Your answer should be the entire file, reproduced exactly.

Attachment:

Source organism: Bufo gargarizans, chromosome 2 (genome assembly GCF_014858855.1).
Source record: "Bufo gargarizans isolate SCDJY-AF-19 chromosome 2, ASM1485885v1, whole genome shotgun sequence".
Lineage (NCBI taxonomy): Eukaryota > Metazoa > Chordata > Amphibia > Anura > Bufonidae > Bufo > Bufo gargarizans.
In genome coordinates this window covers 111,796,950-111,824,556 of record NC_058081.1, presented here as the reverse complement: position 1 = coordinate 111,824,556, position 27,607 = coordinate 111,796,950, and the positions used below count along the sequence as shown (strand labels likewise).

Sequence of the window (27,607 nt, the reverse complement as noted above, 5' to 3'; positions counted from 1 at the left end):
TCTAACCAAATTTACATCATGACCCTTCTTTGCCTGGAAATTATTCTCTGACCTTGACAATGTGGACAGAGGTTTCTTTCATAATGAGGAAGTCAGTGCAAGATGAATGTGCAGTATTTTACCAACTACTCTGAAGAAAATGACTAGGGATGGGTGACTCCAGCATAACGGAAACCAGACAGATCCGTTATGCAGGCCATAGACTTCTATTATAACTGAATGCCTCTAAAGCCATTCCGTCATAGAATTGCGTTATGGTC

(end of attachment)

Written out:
Source organism: Bufo gargarizans, chromosome 2 (genome assembly GCF_014858855.1).
Source record: "Bufo gargarizans isolate SCDJY-AF-19 chromosome 2, ASM1485885v1, whole genome shotgun sequence".
Lineage (NCBI taxonomy): Eukaryota > Metazoa > Chordata > Amphibia > Anura > Bufonidae > Bufo > Bufo gargarizans.
In genome coordinates this window covers 111,796,950-111,824,556 of record NC_058081.1, presented here as the reverse complement: position 1 = coordinate 111,824,556, position 27,607 = coordinate 111,796,950, and the positions used below count along the sequence as shown (strand labels likewise).

Sequence of the window (27,607 nt, the reverse complement as noted above, 5' to 3'; positions counted from 1 at the left end):
TCTAACCAAATTTACATCATGACCCTTCTTTGCCTGGAAATTATTCTCTGACCTTGACAATGTGGACAGAGGTTTCTTTCATAATGAGGAAGTCAGTGCAAGATGAATGTGCAGTATTTTACCAACTACTCTGAAGAAAATGACTAGGGATGGGTGACTCCAGCATAACGGAAACCAGACAGATCCGTTATGCAGGCCATAGACTTCTATTATAACTGAATGCCTCTAAAGCCATTCCGTCATAGAATTGCGTTATGGTC